Killer Driver Fleeing Prior Crash?

Russell Weller, 86, right, leaves the Santa Monica, Calif., police station Wednesday, July 16, 2003. An unidentified relative is at left. Weller's neighbors identified him as the driver of the car that plowed into a farmers market in Santa Monica on Wednesday. Atleast eight people were killed. Police said the driver was in his 80s but did not identify him. Weller is one of the registered owners of the vehicle in Department of Motor Vehicle records. AP

The elderly driver who plowed through a farmers market, killing 10 people and injuring dozens more, might have been fleeing the scene of another collision at the time, police said Friday.

Investigators are looking into the possibility that Russell Weller, 86, hit a Mercedes after leaving a post office, then sped less than a block west toward the street market, California Highway Patrol spokesman Tom Marshall said. Details about the Mercedes crash were not immediately available.

"We're trying to do two things: determine first of all that he hit the Mercedes, and two, what his motivation was for leaving if he did hit it," Marshall said. "He could have been confused, he could have been scared and tried to get away, we just don't know at this point."

Like Weller's Buick sedan, the Mercedes has been impounded and is being examined, Marshall said.

Weller's attorney, Jim Bianco, released a statement Wednesday saying the farmers market crash was an accident. He and another attorney for Weller did not return calls for comment Friday.

Police have said Weller told them he didn't realize until too late that Arizona Avenue, crammed with pedestrians and produce Wednesday, was closed to traffic. They said Weller believes he might have hit the gas instead of the brake as he tried to stop.

Witnesses said Weller's car sped down the entire length of the open-air market, knocking down stalls, scattering produce and hitting as many as 50 people. Ten victims, ranging in age from 7 months to 78 years, were killed.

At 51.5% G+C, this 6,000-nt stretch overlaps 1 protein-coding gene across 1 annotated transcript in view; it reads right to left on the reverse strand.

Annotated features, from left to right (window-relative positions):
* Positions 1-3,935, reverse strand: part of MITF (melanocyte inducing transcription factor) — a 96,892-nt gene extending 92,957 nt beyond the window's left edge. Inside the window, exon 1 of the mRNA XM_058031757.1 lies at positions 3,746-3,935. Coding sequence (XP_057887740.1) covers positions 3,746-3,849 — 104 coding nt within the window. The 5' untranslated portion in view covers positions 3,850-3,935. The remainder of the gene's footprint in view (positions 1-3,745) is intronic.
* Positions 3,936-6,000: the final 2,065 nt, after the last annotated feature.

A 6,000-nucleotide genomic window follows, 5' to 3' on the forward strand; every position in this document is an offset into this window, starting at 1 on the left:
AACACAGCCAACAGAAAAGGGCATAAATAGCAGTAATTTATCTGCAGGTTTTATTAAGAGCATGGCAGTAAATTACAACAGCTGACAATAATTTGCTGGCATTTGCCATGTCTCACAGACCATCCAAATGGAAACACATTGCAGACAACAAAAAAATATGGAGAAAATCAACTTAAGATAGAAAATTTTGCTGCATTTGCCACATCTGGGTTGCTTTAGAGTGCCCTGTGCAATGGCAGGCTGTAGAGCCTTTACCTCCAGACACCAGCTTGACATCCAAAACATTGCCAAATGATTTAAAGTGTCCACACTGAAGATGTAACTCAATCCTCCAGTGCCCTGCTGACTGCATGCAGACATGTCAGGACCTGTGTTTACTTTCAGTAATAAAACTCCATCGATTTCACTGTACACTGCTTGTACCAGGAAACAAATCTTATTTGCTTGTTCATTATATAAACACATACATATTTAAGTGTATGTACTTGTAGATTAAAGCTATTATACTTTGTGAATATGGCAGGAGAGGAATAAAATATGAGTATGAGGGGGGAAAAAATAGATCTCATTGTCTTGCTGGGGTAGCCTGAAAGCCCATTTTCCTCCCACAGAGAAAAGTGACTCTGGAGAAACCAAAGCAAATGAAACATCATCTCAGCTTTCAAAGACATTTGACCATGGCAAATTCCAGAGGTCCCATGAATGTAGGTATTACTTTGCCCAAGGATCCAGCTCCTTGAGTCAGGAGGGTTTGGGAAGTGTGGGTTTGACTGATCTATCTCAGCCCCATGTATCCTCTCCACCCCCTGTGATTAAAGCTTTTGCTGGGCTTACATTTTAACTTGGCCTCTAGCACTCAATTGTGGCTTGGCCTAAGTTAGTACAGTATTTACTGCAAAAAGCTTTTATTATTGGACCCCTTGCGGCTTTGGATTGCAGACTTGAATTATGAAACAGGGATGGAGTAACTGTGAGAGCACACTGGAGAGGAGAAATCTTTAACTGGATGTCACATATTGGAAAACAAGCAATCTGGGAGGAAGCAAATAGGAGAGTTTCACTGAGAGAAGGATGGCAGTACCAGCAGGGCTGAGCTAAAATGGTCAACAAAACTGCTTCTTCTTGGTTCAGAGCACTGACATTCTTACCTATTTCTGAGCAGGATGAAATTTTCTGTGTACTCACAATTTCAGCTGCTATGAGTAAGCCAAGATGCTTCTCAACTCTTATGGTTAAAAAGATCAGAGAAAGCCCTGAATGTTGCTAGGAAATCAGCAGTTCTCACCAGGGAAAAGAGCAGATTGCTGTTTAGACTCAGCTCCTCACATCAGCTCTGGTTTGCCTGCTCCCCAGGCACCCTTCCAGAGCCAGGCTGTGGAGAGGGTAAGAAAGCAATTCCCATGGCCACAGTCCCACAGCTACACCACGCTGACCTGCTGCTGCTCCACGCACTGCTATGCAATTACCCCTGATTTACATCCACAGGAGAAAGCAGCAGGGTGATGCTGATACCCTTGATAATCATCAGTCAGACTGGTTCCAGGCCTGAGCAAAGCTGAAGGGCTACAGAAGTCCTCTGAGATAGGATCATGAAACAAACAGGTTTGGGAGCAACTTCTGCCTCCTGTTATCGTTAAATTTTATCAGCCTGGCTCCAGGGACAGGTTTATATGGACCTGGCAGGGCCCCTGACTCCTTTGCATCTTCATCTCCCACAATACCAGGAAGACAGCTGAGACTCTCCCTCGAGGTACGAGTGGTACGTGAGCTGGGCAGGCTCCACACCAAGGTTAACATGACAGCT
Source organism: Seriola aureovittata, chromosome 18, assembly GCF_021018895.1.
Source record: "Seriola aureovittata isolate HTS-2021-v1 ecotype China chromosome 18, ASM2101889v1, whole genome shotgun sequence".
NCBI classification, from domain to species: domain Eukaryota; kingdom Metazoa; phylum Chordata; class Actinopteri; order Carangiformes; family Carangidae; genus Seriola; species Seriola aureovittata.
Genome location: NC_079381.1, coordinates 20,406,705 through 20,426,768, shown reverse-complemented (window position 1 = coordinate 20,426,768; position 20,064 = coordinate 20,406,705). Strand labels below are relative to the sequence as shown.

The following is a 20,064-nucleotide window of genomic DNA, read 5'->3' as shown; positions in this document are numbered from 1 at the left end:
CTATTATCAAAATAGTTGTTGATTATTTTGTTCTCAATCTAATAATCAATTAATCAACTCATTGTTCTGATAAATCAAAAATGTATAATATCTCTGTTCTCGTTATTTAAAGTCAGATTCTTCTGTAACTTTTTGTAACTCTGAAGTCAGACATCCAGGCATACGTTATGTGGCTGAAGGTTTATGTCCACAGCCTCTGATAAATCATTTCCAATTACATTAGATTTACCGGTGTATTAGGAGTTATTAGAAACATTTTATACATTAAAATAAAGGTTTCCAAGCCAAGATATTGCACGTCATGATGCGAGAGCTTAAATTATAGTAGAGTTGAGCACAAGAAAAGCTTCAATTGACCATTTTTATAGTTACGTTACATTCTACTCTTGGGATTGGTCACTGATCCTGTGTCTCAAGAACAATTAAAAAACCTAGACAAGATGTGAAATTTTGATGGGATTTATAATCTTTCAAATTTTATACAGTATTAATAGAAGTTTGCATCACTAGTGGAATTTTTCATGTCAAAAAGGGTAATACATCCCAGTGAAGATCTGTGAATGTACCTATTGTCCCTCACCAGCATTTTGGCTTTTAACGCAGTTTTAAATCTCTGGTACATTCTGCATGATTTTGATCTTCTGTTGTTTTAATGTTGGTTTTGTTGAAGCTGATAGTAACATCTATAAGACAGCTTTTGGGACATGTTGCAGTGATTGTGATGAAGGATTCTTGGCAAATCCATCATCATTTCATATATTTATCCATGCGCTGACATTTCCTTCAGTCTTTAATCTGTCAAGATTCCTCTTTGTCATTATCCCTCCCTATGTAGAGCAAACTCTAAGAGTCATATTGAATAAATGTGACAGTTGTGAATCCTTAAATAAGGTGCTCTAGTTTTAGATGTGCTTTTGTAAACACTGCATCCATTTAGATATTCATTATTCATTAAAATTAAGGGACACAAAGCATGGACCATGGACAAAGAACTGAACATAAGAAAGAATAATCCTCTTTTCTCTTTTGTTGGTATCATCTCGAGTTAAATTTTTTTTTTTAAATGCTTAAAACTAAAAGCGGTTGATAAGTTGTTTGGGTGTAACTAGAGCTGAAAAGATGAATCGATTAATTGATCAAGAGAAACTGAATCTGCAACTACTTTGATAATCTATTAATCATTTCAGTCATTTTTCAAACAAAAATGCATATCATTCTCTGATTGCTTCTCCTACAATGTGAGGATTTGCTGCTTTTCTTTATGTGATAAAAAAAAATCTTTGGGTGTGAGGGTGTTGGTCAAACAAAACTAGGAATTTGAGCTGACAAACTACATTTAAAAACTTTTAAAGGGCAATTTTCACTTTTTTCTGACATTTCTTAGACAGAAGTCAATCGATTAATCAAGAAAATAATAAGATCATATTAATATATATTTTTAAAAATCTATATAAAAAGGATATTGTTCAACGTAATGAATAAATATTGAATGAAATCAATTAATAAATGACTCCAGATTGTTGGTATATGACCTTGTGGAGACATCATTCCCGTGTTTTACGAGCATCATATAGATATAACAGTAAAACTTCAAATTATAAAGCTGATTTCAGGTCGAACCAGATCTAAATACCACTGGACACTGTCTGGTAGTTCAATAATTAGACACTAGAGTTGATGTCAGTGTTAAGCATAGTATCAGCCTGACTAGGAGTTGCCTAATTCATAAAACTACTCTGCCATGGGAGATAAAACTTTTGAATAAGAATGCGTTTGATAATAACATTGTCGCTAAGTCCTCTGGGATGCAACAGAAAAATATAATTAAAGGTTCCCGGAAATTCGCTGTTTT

At least 13 people remained hospitalized Friday, three of them in critical condition. Officials at two of the hospitals where victims were taken did not immediately return calls seeking the number of patients still in their care.

Marshall said it could take weeks for the CHP and Santa Monica authorities to complete their investigation. Santa Monica police Lt. Frank Fabrega said his department wasn't releasing any information about the investigation.

The crash has raised questions on whether more stringent regulations may be required for elderly drivers.

Dr. Robert Wang, the head of Geriatric Medicine at Century City Hospital in Los Angeles, said questions about driving for the elderly focus on sensory perception, mobility, reaction time and a tough area to test, cognition.

"Do you understand the situation you're in? Do you recall that someone is behind you on the left side or the right side? If you don't remember those things, you're going to get yourself into a dangerous situation," he told CBS News Early Show co-anchor Julie Chen.

By the year 2030, the National Institute on Aging estimates, 25 percent of all drivers will be older than 65, and the Insurance Institute for Highway Safety says that 25 percent of all fatal traffic crashes will involve drivers 65 or older by that same year.

Wang says traffic safety is important for seniors themselves as well as others because studies have shown when older drivers do get into accidents, they are more easily hurt and less likely to survive their injuries. Road accidents are leading cause of injury-related deaths in the population over 65. The fatality rate for drivers over 85 is nine times higher than the rate for drivers 25-69 years old.

Wang explains that problems with vision, perception, hearing, joint mobility, response time, dementia and motor skills increase with age. These factors all may cause driving problems.

Diabetes can numb the legs and feet, making it difficult to know if you're braking or accelerating properly, he says. Also, arthritis can hamper turns and traffic checks. Seniors may have trouble judging spatial relations and juggling more than one task.

Wang says the issue of road-testing seniors differently from other age groups is very controversial. Many states do have age-based rules such as requiring those older than 65 or 70 to renew licenses in person, renew them more often or pass road and vision tests.

Laws typically require a minimum vision requirement for a driver's license and some states impose behind-the-wheel testing if doctors or others report concerns about a driver's physical or mental limitations. If necessary, restrictions can be placed on people's licenses. The restrictions include measures such as annual testing, limiting driving to daylight hours or in-town driving only.
  • Lauren Johnston

Comments

Watch CBSN Live

Watch CBS News anytime, anywhere with the new 24/7 digital news network. Stream CBSN live or on demand for FREE on your TV, computer, tablet, or smartphone.